The colonel suggested the guardroom. They were marched back along the corridors and found themselves packed into a cell which opened off the office of the sergeant of the watch. There was room for three to sit on the narrow bed. They were offered some food and drink, then shut in the dark, for night had now fallen. Gilles stood by the barred window, staring earnestly up into the sky, where the Three Sisters burned; brighter now, but in a much wider spaced triangle than they had been in living memory.

‘They’re as bright now as they were in the days of the Landing,’ he observed. ‘We have memories of the sky in those days, Fran and I.’ He paused. ‘It’s my husband’s last night on earth, and I can’t be there with him.’

François reached up to take his hand. ‘I’m so sorry, Gillot my brother. But he’s with family and friends who love him. And the way things are going, we may join him soon enough on the celestial Plain, and not just in our dreams either.’

‘Now isn’t that odd,’ Joerg observed to the group. ‘Grandad Cory predicted Kreech’s death, but had nothing to say of our fate.’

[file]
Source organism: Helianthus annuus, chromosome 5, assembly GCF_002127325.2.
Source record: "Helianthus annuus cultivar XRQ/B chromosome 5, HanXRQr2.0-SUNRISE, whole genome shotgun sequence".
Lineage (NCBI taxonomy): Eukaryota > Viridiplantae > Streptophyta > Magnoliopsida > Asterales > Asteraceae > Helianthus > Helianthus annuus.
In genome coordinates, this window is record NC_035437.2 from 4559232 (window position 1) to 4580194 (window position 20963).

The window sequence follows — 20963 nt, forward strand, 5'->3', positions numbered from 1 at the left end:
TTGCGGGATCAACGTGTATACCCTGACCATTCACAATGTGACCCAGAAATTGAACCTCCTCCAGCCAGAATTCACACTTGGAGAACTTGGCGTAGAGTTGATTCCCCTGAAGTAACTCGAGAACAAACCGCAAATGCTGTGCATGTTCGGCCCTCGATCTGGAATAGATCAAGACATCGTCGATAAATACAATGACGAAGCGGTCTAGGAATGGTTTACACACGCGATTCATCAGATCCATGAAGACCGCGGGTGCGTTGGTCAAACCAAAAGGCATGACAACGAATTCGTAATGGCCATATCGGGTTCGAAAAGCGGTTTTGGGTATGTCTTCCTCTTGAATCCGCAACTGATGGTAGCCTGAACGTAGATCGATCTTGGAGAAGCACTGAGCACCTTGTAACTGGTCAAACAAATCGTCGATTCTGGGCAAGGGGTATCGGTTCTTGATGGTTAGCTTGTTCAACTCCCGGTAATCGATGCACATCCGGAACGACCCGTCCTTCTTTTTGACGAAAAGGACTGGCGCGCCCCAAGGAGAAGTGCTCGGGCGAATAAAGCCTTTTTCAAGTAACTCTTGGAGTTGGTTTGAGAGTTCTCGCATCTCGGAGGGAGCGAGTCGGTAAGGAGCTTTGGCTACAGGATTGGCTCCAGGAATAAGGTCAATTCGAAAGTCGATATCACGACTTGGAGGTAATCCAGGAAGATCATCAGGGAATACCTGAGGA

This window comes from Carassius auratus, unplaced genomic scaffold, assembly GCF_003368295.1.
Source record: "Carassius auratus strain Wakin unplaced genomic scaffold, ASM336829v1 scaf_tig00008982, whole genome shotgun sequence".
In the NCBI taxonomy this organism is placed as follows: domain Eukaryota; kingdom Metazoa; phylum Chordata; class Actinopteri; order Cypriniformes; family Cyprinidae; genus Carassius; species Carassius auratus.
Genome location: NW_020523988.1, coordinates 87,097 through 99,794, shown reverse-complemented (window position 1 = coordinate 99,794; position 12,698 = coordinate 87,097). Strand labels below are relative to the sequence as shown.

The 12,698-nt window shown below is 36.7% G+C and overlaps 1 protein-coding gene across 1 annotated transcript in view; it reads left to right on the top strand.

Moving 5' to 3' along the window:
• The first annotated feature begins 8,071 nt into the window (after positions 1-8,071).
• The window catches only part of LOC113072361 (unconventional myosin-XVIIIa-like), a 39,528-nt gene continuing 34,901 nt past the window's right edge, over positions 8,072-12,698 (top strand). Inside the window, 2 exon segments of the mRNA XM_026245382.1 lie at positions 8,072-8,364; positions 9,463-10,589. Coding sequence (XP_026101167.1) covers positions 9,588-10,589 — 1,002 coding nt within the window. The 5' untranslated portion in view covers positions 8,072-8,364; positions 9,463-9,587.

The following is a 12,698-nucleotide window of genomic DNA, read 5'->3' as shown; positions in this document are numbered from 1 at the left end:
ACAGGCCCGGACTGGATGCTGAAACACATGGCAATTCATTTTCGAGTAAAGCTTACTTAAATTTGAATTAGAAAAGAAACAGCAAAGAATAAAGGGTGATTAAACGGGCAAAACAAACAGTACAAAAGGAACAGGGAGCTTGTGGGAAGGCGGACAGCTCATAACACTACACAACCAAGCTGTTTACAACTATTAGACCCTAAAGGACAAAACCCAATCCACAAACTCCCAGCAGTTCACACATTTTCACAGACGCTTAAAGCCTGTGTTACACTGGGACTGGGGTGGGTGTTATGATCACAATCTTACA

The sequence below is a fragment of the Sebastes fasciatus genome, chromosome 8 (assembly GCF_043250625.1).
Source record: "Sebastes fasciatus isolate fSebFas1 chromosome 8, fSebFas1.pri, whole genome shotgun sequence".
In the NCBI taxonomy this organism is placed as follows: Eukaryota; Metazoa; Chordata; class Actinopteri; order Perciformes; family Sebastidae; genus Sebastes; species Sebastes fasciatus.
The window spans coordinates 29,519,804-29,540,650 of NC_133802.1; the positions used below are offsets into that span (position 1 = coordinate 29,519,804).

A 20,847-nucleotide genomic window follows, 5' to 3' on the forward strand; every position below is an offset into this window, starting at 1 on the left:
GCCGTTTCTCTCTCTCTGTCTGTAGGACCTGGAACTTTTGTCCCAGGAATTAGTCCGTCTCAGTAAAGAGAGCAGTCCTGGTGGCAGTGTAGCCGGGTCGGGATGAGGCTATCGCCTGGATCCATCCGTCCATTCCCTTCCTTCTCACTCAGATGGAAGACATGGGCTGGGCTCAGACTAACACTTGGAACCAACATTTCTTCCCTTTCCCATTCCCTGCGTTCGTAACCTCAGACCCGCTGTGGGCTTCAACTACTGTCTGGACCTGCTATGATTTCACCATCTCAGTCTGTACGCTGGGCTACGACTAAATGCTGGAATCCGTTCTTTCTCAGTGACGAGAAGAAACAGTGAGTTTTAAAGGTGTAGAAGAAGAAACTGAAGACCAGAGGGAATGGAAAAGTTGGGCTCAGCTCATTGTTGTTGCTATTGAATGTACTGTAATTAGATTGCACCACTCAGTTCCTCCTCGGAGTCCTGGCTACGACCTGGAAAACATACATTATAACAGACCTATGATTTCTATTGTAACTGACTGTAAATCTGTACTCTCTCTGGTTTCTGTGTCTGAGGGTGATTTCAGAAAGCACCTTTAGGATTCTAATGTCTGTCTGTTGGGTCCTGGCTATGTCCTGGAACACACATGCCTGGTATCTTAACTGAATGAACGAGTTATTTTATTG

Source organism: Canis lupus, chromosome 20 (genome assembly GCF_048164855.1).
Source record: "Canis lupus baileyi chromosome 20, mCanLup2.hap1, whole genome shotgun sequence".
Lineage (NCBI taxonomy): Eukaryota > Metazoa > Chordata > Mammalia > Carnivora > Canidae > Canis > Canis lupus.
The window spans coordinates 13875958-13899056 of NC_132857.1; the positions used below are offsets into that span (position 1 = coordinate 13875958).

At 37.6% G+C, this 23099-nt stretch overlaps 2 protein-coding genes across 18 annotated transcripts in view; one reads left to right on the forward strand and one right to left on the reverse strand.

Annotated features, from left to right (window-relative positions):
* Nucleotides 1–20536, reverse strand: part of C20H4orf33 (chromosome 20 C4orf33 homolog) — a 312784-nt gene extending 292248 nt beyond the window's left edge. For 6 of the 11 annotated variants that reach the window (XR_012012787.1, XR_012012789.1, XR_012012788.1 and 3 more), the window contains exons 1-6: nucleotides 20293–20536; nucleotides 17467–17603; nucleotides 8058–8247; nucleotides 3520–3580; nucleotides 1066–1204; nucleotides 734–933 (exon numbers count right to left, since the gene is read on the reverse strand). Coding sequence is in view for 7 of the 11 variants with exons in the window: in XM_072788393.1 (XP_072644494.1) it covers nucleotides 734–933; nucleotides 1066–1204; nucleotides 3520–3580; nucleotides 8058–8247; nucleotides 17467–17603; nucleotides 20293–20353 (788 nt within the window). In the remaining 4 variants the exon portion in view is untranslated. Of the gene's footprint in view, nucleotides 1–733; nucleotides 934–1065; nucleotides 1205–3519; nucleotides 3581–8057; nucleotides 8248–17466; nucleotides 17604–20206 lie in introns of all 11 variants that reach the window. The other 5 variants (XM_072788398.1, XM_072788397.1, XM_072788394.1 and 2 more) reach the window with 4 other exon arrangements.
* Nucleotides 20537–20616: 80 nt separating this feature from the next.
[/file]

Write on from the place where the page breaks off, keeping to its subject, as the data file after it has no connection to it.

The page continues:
Ruprecht pondered that, but shrugged. ‘He said there is cause for hope, Georgie mine. Sleep my friends. There is still comfort and love to be found in our nighttime communion with the Great Mind.’

They all four attempted to settle in their cramped conditions, Ruprecht obliging Gilles to take his seat on the bed, while he stretched out his long legs on the cold stone floor. He was not there long. Boots stamped and keys rattled.

‘Prisoner Graf von Aalst, you will follow me!’ called a voice.

There was no help for it. Ruprecht levered his tall frame up, and was hustled out into the guardroom where soldiers replaced his cuffs. Then he was taken out into the night. The Marshal Prince of Forez and the Baron Meisel were awaiting him in the courtyard under a lantern, swathed in dark cloaks against the damp. The soldiers escorting Ruprecht departed.